On 17 June 2021 the Court of Justice of the European Union passed down its judgment in the Mircom case, in a ruling that addresses the overlap between copyright trolls, peer-to-peer networks and data protection.
A licensee of copyright material that merely enforces a right to claim damages for infringement is commonly known as a “copyright troll”. The CJEU found that such an entity is not precluded from bringing an action against an infringer, even when the infringement only consists of making small fragments of the material available.
Yet the CJEU held that legitimate interest in processing personal data to identify the infringing individuals must be balanced against the rights and freedoms of the individuals under Article 6(1)(f) of the GDPR. Any enforcement of intellectual property rights must also be fair and equitable and applied in a way that provides safeguards against their abuse.
The judgment provides useful commentary on the use of peer-to-peer networks, the actions of copyright trolls and the interplay with data protection. While the substantive decision on balancing under Article 6(1)(f) of the GDPR and Article 8 of the IP Enforcement Directive was left to the referring court, the decision affirms that “copyright trolls” can potentially bring actions for damages, even when the infringement only relates to fragments of the material. The decision also underlines that the assessment of “making available to the public” under the Copyright Directive has a broad meaning in light of use online.
The decision expressly endorses that the purpose of the IP Enforcement Directive extends to third-party enforcement of IP rights. Yet the CJEU sought to protect internet users from copyright trolls by applying the Article 3 obligation of fairness and equitability to such claims.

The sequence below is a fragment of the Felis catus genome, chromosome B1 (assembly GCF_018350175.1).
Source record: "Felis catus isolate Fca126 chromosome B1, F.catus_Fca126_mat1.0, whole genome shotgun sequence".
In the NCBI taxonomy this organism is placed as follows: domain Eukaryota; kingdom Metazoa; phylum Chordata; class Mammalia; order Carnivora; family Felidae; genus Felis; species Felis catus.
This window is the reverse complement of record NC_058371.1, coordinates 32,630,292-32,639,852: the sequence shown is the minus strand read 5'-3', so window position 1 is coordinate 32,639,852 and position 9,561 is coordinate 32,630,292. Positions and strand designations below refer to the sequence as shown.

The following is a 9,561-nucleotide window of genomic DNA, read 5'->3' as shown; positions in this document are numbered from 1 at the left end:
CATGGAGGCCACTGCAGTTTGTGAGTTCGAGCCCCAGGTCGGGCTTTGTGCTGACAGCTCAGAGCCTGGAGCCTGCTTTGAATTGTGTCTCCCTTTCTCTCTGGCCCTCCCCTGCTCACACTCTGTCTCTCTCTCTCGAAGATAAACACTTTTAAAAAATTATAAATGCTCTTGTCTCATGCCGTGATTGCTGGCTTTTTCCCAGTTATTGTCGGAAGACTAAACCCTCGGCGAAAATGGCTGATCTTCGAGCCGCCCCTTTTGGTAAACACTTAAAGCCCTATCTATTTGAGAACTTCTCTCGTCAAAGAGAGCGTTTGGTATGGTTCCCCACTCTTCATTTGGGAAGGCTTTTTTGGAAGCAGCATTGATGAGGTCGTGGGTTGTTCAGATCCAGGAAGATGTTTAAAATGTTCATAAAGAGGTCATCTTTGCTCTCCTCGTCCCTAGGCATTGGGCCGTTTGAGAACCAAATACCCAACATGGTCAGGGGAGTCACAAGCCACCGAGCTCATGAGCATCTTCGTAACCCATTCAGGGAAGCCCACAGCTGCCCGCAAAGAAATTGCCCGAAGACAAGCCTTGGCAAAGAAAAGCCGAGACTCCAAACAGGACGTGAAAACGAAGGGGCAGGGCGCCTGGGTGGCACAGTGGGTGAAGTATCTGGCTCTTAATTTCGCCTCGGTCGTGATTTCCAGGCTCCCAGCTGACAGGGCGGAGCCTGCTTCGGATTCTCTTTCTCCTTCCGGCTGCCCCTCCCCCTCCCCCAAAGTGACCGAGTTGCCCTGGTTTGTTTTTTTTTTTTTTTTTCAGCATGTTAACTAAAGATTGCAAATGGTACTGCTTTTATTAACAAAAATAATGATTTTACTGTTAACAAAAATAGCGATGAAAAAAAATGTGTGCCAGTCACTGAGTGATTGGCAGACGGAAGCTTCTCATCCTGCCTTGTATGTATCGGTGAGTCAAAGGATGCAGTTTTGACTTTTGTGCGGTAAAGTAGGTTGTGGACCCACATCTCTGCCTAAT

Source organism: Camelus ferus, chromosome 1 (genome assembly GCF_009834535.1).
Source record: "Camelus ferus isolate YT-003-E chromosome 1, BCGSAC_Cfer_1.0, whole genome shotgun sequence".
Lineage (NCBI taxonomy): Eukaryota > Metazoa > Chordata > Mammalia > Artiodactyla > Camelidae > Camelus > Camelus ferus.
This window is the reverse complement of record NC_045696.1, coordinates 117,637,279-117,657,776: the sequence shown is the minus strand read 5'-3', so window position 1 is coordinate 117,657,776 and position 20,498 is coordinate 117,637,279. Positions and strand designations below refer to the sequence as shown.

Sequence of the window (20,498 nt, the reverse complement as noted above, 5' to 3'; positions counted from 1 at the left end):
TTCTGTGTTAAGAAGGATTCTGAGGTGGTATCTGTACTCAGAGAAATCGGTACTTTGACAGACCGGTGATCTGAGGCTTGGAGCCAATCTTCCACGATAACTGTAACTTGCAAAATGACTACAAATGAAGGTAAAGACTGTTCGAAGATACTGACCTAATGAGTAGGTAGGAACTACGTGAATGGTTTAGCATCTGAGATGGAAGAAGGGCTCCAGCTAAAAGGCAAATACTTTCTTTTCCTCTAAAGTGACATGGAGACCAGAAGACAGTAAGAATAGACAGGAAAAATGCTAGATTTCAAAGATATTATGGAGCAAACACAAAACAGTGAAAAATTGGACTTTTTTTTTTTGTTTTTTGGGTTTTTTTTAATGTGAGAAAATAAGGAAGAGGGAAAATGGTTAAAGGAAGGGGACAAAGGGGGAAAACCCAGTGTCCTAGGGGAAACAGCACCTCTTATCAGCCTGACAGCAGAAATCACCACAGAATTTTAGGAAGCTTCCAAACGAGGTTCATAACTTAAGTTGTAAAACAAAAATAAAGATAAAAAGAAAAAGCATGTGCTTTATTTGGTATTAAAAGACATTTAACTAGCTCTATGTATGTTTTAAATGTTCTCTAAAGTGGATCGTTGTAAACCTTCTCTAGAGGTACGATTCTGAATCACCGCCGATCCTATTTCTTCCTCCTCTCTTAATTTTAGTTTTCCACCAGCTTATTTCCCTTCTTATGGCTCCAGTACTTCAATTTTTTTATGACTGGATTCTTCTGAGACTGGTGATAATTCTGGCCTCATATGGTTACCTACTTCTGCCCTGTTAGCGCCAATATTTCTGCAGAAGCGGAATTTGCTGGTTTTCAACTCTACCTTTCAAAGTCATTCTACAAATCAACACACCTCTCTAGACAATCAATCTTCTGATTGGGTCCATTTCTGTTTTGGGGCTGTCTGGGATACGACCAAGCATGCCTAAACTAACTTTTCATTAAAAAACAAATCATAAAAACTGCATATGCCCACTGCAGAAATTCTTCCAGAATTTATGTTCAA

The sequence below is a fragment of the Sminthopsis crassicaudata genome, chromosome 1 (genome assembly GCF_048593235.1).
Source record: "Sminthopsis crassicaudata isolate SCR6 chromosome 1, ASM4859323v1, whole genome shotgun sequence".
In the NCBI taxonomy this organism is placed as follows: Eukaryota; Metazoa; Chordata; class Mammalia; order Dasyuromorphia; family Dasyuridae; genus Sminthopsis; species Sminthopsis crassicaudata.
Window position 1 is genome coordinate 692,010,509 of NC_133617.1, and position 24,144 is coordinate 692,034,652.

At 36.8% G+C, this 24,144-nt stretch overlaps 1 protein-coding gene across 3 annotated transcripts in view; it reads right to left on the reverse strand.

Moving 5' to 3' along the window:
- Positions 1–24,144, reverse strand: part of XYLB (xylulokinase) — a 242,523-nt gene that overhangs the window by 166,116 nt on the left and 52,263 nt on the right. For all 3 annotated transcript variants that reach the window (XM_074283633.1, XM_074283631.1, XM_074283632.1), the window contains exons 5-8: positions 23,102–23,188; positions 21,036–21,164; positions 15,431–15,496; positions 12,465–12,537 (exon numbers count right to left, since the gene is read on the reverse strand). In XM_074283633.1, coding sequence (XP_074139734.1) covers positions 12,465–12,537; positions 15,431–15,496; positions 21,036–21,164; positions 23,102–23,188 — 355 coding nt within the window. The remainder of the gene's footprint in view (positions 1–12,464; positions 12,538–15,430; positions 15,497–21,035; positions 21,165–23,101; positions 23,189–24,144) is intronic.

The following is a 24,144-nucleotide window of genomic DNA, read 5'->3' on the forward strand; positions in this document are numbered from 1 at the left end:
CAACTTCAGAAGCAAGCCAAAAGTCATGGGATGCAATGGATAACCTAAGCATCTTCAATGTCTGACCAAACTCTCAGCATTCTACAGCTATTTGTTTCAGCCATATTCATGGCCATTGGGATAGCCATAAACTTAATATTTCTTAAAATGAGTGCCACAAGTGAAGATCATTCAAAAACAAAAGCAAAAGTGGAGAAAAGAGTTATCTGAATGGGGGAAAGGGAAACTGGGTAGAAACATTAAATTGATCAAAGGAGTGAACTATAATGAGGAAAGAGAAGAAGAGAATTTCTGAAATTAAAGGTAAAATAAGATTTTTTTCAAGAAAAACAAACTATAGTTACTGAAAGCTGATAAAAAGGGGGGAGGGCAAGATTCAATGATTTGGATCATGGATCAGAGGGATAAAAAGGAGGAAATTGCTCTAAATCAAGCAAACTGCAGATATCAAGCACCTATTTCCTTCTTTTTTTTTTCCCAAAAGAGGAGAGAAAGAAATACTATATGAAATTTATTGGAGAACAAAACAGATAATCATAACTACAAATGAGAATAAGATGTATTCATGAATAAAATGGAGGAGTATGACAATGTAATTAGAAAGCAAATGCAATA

In practice, as long as there is a basis under national law for the disclosure of personal data and such disclosure is considered reasonable and proportionate by the national court, the practical consequence of this decision might be that thousands of BitTorrent users could continue to receive infringement notices and settlement offers.
BitTorrent users may, however, derive some comfort from the CJEU’s instruction to the national court to examine “whether, in the light of all the particular circumstances of the present case, Mircom is in fact attempting, under the guise of proposing amicable solutions to alleged infringements, to extract economic revenue from the very membership of the users concerned in a peer-to-peer network such as the one at issue, without specifically seeking to combat the copyright infringements caused by that network”. Indeed, in the UK, in relation to the “delicate balancing exercise which the law requires”, the High Court refused Mircom Norwich Pharmacal relief in circumstances where it was not clear whether Mircom had “a genuine intention to try to obtain redress for the infringement rather than merely setting up a money-making scheme designed to embarrass and coerce as many people as possible (regardless of whether they were actual infringers) into making the payments demanded”. 
To read the full article, click here. Written for Entertainment Law Review.